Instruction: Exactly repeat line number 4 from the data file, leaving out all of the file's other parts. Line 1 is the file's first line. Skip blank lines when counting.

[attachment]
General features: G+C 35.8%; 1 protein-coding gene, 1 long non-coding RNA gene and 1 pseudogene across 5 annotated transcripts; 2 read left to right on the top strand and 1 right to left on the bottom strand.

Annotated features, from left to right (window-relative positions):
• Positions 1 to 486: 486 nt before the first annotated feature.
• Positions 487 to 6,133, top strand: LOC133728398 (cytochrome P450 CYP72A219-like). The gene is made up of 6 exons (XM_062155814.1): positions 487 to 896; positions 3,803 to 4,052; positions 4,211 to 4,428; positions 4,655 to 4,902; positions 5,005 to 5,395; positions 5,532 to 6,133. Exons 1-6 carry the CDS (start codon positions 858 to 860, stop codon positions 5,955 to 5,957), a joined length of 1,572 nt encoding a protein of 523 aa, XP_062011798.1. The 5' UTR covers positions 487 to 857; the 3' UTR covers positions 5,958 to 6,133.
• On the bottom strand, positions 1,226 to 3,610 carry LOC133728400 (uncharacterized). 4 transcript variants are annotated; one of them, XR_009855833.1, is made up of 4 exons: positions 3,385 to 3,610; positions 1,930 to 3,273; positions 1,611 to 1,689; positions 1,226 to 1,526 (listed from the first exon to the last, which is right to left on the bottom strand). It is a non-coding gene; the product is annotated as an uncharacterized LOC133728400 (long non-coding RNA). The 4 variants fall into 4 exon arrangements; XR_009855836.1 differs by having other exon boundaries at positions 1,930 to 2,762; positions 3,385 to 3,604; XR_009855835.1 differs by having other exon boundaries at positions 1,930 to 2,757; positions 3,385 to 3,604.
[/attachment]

• Positions 487 to 6,133, top strand: LOC133728398 (cytochrome P450 CYP72A219-like). The gene is made up of 6 exons (XM_062155814.1): positions 487 to 896; positions 3,803 to 4,052; positions 4,211 to 4,428; positions 4,655 to 4,902; positions 5,005 to 5,395; positions 5,532 to 6,133. Exons 1-6 carry the CDS (start codon positions 858 to 860, stop codon positions 5,955 to 5,957), a joined length of 1,572 nt encoding a protein of 523 aa, XP_062011798.1. The 5' UTR covers positions 487 to 857; the 3' UTR covers positions 5,958 to 6,133.